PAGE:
The number of new properties listed for sale has dropped 9.6% nationally as the country gears up for an unusual spring selling season.
Typically, spring selling season is the busiest time of year for the real estate market but new research suggests this year could be very different as a result of the COVID-19 pandemic.
New CoreLogic data shows that in the four years before the pandemic, the number of new properties listed for sale nationally has, on average, increased by 6.3% between late July and August.
But this year, the same period has seen a 9.6% decrease in new listings nationally.
This was driven by Melbourne, where a 54.9% plunge in property listings in the month to August 23rd accounted for over 100% of the national decline.
"As Melbourne reached the halfway mark of its Stage 4 restrictions in late August, national listings activity has completely diverged from the usual listings patterns in the lead up to spring," CoreLogic Head of Research Australia Eliza Owen said.
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Conversely, most other capital cities - with the exception of Sydney - saw an increase in new listings as lower levels of COVID-19 cases in other parts of the country saw greater levels of consumer confidence.
Ms Owen said the pandemic has had a greater effect on market activity than property prices.
"A key takeaway from CoreLogic data amid the pandemic, is that transaction activity slows significantly in response to COVID-19 restrictions," Ms Owen said.
"The resulting loss of employment, lower consumer sentiment and border closures have had a much larger impact on the number of properties marketed and sold, than property prices themselves."
This can be seen from the Stage 2 restrictions implemented in late March, when new property listings plunged 50.3% from mid-March to early May.
"This exacerbated the seasonal dip in for sale listings throughout March and April."
Ms Owen said there are two reasons why property transactions have slowed during COVID-19. The first is the obvious physical limitation of buying and selling property when strict social distancing measures are in place.
The second is the economic uncertainty generated by strict lockdown measures.
"The drop in sales volumes in times of high economic uncertainty, such as around the GFC and the national Stage 2 restrictions in March and April, indicates sellers and buyers are less likely to participate in property transactions during negative economic shocks or periods of heightened uncertainty," Ms Owen said.
Additionally, mortgage repayment deferral offerings from the banks have kept a tight lid on new listings.
"This has meant that people who cannot currently service their mortgage do not have to list as a distressed or motivated seller," Ms Owen said.
"This dynamic may change in the lead up to March, when banks may need to end repayment deferrals.
"Property owners who have deferred their mortgages, but are not in a position to reinstate their repayments by the end of March, may decide to offload their property in the lead up to this expiry date."
Ms Owen said we could expect to see a larger number of distressed listings come on the market.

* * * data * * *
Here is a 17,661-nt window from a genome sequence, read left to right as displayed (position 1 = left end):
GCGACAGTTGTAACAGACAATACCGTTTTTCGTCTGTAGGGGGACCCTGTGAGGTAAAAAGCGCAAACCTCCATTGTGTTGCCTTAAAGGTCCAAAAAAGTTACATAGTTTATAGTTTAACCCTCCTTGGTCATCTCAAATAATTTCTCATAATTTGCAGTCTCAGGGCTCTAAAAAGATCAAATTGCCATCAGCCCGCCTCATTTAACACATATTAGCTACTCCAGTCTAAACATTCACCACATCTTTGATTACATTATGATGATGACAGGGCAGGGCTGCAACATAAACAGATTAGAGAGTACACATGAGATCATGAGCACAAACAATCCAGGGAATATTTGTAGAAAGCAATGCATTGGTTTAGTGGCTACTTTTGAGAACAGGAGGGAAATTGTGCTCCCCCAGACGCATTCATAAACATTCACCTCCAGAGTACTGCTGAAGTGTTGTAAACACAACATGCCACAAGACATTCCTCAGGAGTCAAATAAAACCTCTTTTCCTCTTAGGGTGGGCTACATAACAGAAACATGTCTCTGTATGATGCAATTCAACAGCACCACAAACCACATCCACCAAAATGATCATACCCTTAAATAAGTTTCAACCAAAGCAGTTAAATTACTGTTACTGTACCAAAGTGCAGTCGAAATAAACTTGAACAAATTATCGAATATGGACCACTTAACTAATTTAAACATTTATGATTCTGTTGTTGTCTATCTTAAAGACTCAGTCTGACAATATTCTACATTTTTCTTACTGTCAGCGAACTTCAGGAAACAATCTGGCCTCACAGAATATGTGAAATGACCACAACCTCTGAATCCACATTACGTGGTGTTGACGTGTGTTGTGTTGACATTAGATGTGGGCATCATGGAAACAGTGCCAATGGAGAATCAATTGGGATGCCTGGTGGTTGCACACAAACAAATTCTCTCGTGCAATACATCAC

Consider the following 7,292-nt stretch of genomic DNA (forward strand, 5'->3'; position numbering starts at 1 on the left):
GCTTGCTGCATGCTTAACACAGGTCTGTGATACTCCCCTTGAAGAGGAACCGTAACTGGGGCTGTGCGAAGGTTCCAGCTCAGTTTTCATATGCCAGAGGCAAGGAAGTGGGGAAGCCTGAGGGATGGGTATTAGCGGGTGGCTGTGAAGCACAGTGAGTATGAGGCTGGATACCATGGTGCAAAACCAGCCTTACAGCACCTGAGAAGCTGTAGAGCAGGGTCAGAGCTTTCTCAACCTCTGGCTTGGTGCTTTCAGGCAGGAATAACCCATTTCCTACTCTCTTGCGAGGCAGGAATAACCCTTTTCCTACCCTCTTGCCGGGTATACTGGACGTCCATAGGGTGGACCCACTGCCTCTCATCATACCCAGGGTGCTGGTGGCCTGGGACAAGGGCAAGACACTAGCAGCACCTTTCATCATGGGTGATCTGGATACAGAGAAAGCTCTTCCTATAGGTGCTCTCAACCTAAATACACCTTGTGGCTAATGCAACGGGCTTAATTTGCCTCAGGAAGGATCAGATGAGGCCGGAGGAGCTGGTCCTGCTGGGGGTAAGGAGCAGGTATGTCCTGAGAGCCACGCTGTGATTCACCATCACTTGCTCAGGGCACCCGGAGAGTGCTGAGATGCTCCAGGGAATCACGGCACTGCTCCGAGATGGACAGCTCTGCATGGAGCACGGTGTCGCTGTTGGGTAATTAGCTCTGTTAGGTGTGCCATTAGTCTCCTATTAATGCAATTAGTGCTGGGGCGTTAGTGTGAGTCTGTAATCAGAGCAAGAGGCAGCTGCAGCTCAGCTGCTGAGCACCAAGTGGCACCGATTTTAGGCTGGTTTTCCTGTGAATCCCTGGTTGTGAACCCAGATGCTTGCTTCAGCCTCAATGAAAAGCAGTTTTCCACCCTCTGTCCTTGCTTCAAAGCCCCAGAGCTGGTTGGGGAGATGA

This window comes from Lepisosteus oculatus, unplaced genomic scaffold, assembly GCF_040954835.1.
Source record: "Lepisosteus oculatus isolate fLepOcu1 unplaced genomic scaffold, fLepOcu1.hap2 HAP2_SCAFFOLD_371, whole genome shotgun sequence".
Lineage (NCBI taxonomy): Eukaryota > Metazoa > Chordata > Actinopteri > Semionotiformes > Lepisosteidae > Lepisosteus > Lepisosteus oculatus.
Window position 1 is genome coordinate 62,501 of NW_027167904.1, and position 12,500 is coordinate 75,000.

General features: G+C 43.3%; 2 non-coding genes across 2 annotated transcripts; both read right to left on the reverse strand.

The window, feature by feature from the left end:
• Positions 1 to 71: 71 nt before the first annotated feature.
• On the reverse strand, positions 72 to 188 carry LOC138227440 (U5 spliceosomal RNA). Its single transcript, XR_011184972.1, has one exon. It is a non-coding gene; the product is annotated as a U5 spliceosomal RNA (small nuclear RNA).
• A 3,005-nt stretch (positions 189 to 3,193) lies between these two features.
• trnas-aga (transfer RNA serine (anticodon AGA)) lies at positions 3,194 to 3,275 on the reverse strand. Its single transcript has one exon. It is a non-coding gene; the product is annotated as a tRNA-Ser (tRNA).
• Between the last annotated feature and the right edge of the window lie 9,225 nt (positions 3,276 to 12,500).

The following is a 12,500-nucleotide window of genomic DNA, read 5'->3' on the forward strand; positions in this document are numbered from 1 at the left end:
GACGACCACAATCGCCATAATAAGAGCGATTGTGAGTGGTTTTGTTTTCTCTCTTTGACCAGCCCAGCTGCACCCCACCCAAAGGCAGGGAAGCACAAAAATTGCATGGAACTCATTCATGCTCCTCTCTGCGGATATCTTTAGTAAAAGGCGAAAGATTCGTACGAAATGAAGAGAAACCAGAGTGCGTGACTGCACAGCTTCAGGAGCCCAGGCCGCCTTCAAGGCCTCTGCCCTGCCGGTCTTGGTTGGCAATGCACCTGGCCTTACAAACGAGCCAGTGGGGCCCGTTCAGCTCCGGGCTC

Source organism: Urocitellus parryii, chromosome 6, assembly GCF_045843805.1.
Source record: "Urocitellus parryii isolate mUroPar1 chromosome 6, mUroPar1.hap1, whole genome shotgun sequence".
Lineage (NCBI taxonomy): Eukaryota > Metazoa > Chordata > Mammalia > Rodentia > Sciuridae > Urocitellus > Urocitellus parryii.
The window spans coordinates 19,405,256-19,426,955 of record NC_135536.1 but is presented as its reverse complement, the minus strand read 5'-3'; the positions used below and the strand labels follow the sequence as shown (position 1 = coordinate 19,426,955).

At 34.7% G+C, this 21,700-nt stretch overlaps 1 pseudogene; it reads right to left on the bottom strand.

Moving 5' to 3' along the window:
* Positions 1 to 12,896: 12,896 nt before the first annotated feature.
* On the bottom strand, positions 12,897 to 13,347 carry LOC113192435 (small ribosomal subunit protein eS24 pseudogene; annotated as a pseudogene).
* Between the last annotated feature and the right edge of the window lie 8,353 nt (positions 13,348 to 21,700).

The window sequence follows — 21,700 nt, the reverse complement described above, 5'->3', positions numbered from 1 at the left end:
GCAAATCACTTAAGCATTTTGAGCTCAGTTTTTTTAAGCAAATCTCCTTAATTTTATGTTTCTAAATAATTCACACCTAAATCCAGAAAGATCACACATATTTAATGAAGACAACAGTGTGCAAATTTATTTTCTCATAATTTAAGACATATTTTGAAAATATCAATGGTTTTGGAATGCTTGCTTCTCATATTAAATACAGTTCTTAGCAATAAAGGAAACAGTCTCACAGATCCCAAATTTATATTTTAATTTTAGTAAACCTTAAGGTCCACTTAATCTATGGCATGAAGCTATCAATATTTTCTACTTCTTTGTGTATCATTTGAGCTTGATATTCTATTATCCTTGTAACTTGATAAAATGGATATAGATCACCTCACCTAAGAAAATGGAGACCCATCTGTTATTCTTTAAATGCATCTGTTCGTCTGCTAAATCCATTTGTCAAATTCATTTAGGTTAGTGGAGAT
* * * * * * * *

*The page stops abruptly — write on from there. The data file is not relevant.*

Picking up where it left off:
Property industry should "brace for a subdued selling season"
Ms Owen said although the number of property listings on the market recovered quickly after the initial COVID restrictions in March and April, this time will be different.
"Once restrictions are repealed in Melbourne this time around, the recovery in transaction activity is likely to be weaker," Ms Owen said.
"That is because employment is taking another hit, consumer sentiment is dampened by the reality of a second outbreak of the virus, and a reduction in fiscal support is only a month away.
"Ultimately, the second round of restrictions across Victoria is likely to create a weaker ‘spring selling season’ than in previous years."
The entire market was not considered in selecting the above products. Rather, a cut-down portion of the market has been considered which includes retail products from at least the big four banks, the top 10 customer-owned institutions and Australia’s larger non-banks:
- The big four banks are: ANZ, CBA, NAB and Westpac
- The top 10 customer-owned Institutions are the ten largest mutual banks, credit unions and building societies in Australia, ranked by assets under management in November 2019. They are (in descending order): Credit Union Australia, Newcastle Permanent, Heritage Bank, Peoples’ Choice Credit Union, Teachers Mutual Bank, Greater Bank, IMB Bank, Beyond Bank, Bank Australia and P&N Bank.
- The larger non-bank lenders are those who (in 2020) has more than $9 billion in Australian funded loans and advances. These groups are: Resimac, Pepper, Liberty and Firstmac.
Some providers' products may not be available in all states. To be considered, the product and rate must be clearly published on the product provider's web site.
In the interests of full disclosure, Savings.com.au, Performance Drive and Loans.com.au are part of the Firstmac Group. To read about how Savings.com.au manages potential conflicts of interest, along with how we get paid, please click through onto the web site links.
*The Comparison rate is based on a $150,000 loan over 25 years. Warning: this comparison rate is true only for this example and may not include all fees and charges. Different terms, fees or other loan amounts might result in a different comparison rate.
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